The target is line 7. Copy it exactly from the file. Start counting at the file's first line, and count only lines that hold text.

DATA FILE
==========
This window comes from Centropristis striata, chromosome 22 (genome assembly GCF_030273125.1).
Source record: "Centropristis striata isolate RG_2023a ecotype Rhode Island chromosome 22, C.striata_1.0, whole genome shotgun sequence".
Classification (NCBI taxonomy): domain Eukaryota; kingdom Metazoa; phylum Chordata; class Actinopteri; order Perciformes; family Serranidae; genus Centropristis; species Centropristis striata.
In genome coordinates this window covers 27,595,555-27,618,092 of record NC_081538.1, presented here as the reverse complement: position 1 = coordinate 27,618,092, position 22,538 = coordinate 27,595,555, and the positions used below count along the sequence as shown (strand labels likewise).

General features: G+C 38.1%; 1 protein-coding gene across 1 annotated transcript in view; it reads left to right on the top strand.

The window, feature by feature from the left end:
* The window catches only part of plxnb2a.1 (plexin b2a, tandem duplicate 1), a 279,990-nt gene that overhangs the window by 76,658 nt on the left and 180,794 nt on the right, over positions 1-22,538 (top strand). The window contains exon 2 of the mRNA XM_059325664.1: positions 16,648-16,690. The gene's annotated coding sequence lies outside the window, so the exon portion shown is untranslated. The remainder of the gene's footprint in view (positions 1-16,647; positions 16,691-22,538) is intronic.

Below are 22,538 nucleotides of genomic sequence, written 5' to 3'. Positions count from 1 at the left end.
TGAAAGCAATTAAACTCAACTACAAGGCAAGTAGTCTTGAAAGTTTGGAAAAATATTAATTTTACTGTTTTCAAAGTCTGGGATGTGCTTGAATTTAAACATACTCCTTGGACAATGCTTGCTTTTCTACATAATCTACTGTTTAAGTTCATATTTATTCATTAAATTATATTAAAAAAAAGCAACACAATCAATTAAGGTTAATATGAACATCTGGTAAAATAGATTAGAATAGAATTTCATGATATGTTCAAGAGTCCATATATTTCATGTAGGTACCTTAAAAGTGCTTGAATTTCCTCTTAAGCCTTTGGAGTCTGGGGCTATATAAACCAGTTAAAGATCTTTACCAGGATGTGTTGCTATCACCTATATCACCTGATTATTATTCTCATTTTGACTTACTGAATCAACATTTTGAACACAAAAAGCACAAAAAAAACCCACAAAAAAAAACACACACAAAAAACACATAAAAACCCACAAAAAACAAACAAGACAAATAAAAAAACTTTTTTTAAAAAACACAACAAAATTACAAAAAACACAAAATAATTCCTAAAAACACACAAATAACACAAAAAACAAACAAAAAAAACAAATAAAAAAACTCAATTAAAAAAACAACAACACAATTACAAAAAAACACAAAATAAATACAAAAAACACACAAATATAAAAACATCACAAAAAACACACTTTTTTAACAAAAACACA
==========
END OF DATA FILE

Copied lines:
* The window catches only part of plxnb2a.1 (plexin b2a, tandem duplicate 1), a 279,990-nt gene that overhangs the window by 76,658 nt on the left and 180,794 nt on the right, over positions 1-22,538 (top strand). The window contains exon 2 of the mRNA XM_059325664.1: positions 16,648-16,690. The gene's annotated coding sequence lies outside the window, so the exon portion shown is untranslated. The remainder of the gene's footprint in view (positions 1-16,647; positions 16,691-22,538) is intronic.